Dartmouth-Hitchcock Says Its BTV Air Ambulance Proposal Doesn't Need Review | Off Message

Dartmouth-Hitchcock Says Its BTV Air Ambulance Proposal Doesn't Need Review


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University of Vermont Medical Center - FILE: COURTESY PHOTO
  • File: courtesy photo
  • University of Vermont Medical Center
Dartmouth-Hitchcock wants to bypass state regulators as it seeks to expand air ambulance service at the University of Vermont Medical Center.

Dartmouth-Hitchcock on December 14 sent a letter to the Green Mountain Care Board arguing that the proposal should not trigger a permit review. The letter specifically seeks a "non-jurisdictional" ruling from the board to affirm that it agrees with the hospital's interpretation of the law.

The board has not responded or discussed the request but will do so within 30 days, board spokesman Conor Kennedy said Tuesday.

Under the proposal, a medical helicopter would be permanently based in the Burlington area for the first time. UVM flight nurses, paramedics and a physician would staff the air ambulance under an expanded agreement with the Dartmouth-Hitchcock Advanced Response Team (DHART).

The operation already flies to the hospital helipad off East Avenue but does not keep a helicopter there or at the Burlington International Airport. It instead is based at the Dartmouth-Hitchcock Medical Center in Lebanon, N.H.

UVM hospital execs, meanwhile, want more air rescue capacity to serve patients in its growing six-hospital network across Vermont and New York. The three-hour drive from Massena, N.Y., to Burlington would take about 35 minutes via helicopter, for example. UVMMC spokesman Michael Carrese said the flights would service patients outside the network as well.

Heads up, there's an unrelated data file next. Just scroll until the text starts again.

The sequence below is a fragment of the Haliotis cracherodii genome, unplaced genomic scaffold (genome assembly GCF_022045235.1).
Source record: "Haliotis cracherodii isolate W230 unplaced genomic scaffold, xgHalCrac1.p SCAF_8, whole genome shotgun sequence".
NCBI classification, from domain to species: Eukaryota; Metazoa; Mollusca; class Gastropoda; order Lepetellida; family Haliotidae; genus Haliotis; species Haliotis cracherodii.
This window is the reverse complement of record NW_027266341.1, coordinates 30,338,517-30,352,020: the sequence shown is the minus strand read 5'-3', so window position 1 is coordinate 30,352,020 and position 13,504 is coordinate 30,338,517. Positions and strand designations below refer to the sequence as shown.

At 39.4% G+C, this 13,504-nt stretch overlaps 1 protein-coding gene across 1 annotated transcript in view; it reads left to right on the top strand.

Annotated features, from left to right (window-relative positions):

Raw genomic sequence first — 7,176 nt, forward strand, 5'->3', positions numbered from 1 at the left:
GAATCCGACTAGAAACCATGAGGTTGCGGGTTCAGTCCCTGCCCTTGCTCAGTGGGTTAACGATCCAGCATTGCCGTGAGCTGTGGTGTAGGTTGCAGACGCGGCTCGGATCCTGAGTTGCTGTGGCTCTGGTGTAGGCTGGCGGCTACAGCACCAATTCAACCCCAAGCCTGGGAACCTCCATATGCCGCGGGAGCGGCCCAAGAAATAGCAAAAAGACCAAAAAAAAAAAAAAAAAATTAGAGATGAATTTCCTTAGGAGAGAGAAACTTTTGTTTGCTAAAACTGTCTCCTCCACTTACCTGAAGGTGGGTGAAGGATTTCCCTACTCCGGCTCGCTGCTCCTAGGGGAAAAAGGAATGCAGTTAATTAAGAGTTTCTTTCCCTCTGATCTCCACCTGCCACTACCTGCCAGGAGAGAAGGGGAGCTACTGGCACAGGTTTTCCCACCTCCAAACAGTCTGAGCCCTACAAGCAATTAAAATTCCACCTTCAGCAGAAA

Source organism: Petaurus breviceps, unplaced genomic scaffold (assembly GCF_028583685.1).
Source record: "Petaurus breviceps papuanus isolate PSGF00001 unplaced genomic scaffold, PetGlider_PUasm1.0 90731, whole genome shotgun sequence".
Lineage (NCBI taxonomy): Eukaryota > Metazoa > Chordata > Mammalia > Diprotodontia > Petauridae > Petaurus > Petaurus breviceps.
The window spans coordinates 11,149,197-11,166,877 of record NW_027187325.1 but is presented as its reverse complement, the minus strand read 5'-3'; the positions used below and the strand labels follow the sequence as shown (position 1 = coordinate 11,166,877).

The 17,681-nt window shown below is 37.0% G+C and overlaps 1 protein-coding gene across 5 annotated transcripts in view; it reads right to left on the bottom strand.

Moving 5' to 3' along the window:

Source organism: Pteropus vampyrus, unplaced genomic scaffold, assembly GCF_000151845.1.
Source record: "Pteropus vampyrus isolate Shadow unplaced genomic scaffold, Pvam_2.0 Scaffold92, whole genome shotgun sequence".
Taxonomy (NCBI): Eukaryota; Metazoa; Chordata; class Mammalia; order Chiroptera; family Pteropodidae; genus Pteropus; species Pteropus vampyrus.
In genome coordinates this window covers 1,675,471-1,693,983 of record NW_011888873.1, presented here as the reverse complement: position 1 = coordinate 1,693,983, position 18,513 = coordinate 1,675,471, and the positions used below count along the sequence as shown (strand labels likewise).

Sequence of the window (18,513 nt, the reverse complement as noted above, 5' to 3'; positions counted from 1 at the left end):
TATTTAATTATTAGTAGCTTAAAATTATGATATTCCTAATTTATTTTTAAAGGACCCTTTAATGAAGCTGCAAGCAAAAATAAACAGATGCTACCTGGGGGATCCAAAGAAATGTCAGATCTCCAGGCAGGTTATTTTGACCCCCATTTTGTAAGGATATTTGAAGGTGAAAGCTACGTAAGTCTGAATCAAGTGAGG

Burlington attorney Tristram Coffin, writing to the GMCB on behalf of Dartmouth-Hitchcock Medical Center, noted that DHART has continuously operated a Vermont air ambulance service for almost 20 years under a 1998 state permit.
The helipad at the University of Vermont Medical Center in Burlington - FILE: MOLLY WALSH
  • File: Molly Walsh
  • The helipad at the University of Vermont Medical Center in Burlington
The increase in service does not constitute a new health care project on its own and therefore does not trigger a certificate of need review with the state, Coffin contended.

He also argued that recent case law suggests the expansion might be exempt from a new review under a federal preemption provision of the Airline Deregulation Act.

The letter outlines only limited details about the expansion with DHART, which would manage and bill for the additional service. DHART would also be responsible for ensuring the aircraft is properly provisioned.

The UVM flight crew would be under contract with DHART. It's unclear what the costs per hour would be. No financials are included in the letter.

UVM Medical Center executives declined to comment Tuesday.

Here's the letter to the Green Mountain Care Board:

Correction, December 20, 2017: An earlier version of this story incorrectly reported which hospital Coffin represented. Further, this post has been updated with the actual letter to the Green Mountain Care Board.

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